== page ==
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3 December

In the headlines

More than 100 soldiers have been sent to Scotland and the northeast to deal with the fallout from Storm Arwen. About 16,000 homes are still without power after nearly a week – it isn’t “remotely conceivable” that a power cut in London would have gone unfixed this long, says James Kirkup in The Spectator. Germany has imposed a near-lockdown on the unvaccinated, and the incoming Chancellor, Olaf Scholz, has repeated his belief that vaccination should be mandatory. Omicron could become Europe’s dominant variant within two months, the EU’s infectious disease agency has warned. Britain’s latest shortage is of Santas, and wages have gone up accordingly – “£100 an hour and no chance of the sack”, says the Daily Star. 

Comment of the day


Eric Zemmour’s grim vision of France

For a nationalist, the far-right French presidential candidate Eric Zemmour takes a pretty dim view of his country, says Benjamin Haddad in Le Monde. In his 2014 book French Suicide, the 63-year-old says France has been on a downward slide since the year 843 – when the Treaty of Verdun divided the Carolingian empire, which covered much of western Europe, between three grandsons of Charlemagne. The centuries since have just been a frustrated attempt to recover this empire.


We Brits don’t share America’s view of freedom

Despite our common roots, the US is “not a clone of Britain but its antithesis”, says Melanie Phillips in The Times. The first big divergence is the endemic violence of America, and its “implacable refusal to abandon its culture of gun ownership”. The second, just as crucial, is Americans’ lack of trust in the justice system. When a jury acquitted Kyle Rittenhouse recently, those who disagreed wanted to replace their verdict with that of the mob.




Jill Biden has earnestly decorated the White House for Christmas, with a “Gifts from the Heart” theme. It makes one miss the “ice witch” Melania Trump, who was “a great seasonal villain”, says Heather Schwedel in Slate. In 2018 she installed a set of dystopian red trees that resembled Margaret Atwood’s The Handmaid’s Tale and was recorded saying: “Who gives a f*** about Christmas stuff and decorations?”

Inside politics

At a Buckingham Palace state banquet in 2011, the Queen asked George Osborne to tell Barack Obama to leave. “Will you tell the president it’s late and I want to go to bed?” she said, according to a recent retelling by the former Chancellor. Obama, however, “was having a great time, kind of knocking back vodka martinis with his mates”. Two years later, says Henry Dyer in Insider, Obama repeatedly called Osborne “Jeffrey” at the G8 summit – mixing him up with R&B singer Jeffrey Osborne.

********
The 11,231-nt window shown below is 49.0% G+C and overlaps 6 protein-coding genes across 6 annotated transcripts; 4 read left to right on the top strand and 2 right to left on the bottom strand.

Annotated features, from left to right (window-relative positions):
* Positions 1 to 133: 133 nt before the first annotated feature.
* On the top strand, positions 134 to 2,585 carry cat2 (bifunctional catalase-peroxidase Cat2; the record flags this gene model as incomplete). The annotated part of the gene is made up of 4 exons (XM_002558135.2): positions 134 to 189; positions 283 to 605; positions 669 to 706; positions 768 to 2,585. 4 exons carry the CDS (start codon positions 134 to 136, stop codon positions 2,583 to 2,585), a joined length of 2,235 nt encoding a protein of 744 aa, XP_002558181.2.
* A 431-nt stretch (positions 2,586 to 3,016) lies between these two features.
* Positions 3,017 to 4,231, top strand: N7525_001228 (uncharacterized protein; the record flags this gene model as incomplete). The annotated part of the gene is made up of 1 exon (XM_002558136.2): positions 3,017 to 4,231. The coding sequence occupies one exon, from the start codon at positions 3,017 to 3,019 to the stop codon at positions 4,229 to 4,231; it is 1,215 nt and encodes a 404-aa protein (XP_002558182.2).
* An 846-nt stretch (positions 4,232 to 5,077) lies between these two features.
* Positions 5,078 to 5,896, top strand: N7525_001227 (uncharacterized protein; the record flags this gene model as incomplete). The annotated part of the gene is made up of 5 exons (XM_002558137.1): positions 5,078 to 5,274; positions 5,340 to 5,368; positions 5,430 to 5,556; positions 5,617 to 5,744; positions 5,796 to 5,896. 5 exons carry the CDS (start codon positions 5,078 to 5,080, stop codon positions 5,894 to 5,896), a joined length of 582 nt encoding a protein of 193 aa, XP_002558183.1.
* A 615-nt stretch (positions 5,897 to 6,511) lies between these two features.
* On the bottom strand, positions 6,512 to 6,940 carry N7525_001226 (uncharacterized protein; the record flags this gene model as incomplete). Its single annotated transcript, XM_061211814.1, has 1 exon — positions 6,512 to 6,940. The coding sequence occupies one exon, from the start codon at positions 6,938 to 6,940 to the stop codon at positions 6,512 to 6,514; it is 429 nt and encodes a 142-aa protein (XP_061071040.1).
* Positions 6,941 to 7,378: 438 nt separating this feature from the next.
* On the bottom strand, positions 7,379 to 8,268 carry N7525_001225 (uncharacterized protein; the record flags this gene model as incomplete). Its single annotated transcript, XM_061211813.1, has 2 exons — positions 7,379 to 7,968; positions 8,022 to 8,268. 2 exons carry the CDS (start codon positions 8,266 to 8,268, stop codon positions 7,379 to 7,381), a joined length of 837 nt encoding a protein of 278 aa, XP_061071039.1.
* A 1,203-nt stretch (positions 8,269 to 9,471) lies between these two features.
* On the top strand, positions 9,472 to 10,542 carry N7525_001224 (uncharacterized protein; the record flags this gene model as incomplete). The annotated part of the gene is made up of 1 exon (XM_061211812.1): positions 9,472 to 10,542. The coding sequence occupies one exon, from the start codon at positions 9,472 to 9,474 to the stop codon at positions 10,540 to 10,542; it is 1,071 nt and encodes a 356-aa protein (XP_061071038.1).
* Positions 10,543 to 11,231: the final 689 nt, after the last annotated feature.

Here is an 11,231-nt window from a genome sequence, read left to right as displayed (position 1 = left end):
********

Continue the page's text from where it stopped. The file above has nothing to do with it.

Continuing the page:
A vault that was broken into during a notorious London heist is to become an exhibit at the Museum of London. The 2015 Hatton Garden raid was pulled off by a gang of elderly chaps nicknamed “Dad’s Army” – they drilled through 2ft-thick walls to steal jewellery, cash, gold and precious stones worth £14m. The crime scene, hole and all, will be displayed at the museum’s new site in Smithfield Market.


My invitation to the Society of Procrastinators Christmas party arrived in the post, says Craig Brown in the Daily Mail. “Attached was a little slip of paper: I WILL / WILL NOT / WILL / WILL NOT BE ATTENDING / ACTUALLY YES I WILL / NO I WON’T. Then the injunction: ‘Please tick no fewer than three of the above options.’ In the end, I ticked all the boxes, just to be on the safe side.”


Quoted 03-12

“With opera, you put money in and get music out. With musicals, you put music in and get money out.”

Writer Helen Lewis

Tomorrow’s world

Princeton engineers have invented an “ultracompact camera” the size of a grain of sea salt. Made from 1.6 million microscopic rods, the minuscule device produces a crisp image on a par with a camera lens 500,000 times its size. The boffins hope it can be used inside the human body for medical procedures, or to give tiny robots the ability to see.

Snapshot answer

It’s a group of weaver ants pinning down a katydid in a botanical garden in Yunnan province, China. The ferocious half-inch ants catch all sorts of insects and don’t always kill their quarry: they often “farm” larger insects that produce a sweet sap called honeydew. Minghui Yuan’s photograph is in contention for a Wildlife Photographer of the Year award.